With the proliferation of recording devices, both video and audio, I occasionally have a client who asks that I listen to a recording — typically left on voicemail — of the other party being foul or abusive, or even threatening. The more emotional ones come in family law cases where divorce or custody is an issue. These are rarely directed at the children in Alec Baldwin-like tirades, but still can be pretty bitter. Sometimes the question turns to whether the client should record another person’s phone calls: ex-spouse, neighbor, stalker, telemarketer, etc.
But what can we record exactly? Partly, it depends where you are. I read recently about Anthony Graber, a staff sergeant in the Maryland National Guard might get jail time for recording his traffic stop by a state trooper. Under wiretapping laws, which vary by state, it can be illegal to record audio of another person’s voice without his knowledge. Some states require that both parties have knowledge they are being recorded, and others, like Indiana, require only one party to have knowledge. If Maryland is a two-party consent state, then recording a private conversation without dual consent may violate state law. However, commentators rightly point out that the weak part of the case will be in construing the conversation between he and the officer as “private.” Should officers have a monopoly on dashboard cameras? [Insert appropriate Orwellian reference here.] A cottage industry seems to have grown for civilian recording devices as well. One wonders whether the charge would have come at all had Graber not posted the video on YouTube. Generally, retaliatory prosecutions are a good way for a prosecutor to lose an election. An interesting case, but the lesson is to know the laws in your jurisdiction.
In Indiana, it is a C Felony (I.C. 35-33.5-5-5) to intercept an electronic communication without the consent of either party. If Husband records Wife talking to Husband, then there is no violation in Indiana, because Husband has consented to his own recording. But if Husband records Wife talking to Boyfriend, who has not consented, a crime may have occurred. Somewhat counterintuitively, the crime of Invasion of Privacy (I.C. 35-46-1-15.1), deals almost exclusively with the violation of a protective order, also known as a no contact order, and not with recording someone’s voice or image. However, civil lawsuits for the tort of invasion of privacy can encompass wrongly using someone’s image.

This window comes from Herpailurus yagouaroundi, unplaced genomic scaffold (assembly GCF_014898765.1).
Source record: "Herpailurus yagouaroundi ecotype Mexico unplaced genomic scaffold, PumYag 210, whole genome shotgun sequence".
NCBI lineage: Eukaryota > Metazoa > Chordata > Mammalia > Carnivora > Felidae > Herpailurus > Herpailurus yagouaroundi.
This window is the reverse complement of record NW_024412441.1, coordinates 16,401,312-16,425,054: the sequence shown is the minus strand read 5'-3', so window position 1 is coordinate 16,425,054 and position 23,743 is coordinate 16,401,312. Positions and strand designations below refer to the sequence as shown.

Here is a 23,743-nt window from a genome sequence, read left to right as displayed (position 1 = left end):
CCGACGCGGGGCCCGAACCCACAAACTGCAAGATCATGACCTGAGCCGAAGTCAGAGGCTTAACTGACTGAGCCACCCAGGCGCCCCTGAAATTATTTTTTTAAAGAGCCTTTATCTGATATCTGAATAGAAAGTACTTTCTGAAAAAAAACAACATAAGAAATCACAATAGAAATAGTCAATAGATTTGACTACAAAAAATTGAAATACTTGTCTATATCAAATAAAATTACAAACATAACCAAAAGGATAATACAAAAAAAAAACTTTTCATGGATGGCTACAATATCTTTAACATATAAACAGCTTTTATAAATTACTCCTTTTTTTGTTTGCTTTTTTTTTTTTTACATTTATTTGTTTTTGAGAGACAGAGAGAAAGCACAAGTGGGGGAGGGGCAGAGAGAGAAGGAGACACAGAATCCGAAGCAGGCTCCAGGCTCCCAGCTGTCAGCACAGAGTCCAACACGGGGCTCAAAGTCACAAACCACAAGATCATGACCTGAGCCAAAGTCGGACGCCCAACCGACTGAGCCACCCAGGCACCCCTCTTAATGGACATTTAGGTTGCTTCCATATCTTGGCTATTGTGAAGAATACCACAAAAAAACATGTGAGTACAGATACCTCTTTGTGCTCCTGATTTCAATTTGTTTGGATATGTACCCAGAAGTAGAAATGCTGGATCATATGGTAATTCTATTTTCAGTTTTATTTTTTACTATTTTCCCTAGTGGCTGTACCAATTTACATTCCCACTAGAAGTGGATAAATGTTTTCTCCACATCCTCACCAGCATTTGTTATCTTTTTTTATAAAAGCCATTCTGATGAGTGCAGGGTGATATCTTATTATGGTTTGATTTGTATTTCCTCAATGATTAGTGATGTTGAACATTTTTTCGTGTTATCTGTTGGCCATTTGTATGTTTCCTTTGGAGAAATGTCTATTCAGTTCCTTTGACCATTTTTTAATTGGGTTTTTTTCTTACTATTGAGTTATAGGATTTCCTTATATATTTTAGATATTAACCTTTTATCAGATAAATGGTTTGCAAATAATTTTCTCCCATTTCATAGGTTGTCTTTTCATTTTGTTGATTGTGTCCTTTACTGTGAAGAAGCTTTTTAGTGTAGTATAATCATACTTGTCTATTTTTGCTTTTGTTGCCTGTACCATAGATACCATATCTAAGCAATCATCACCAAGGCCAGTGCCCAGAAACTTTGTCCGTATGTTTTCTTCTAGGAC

There are situations where perhaps recording another person during your conversation is appropriate, particularly to prove stalking, intimidation, harassment, or other personal protection measures. But just because you can doesn’t mean you should. In 1 Corinthians 6:12, Paul says that “[a]ll things are lawful for me, but not all things are profitable.” If you want to record another person to demonstrate a crime committed against you, you should contact the police first. If you want to show that your ex-spouse or neighbor is a bad person, it may make things worse by tearing down any trust that could be built up to improve that relationship. Ask yourself: if that person recorded you would you have open and honest talks in the future? But even if your concerns are only with the evidence you can put in front of a judge, you might be disappointed at how ineffective a recording can be. After all, if you’re already having a dispute in court, the judge usually doesn’t need more proof that the two of you aren’t getting along. So consider it very carefully, otherwise, recording someone in a phone or other conversation may burn a bridge for nothing.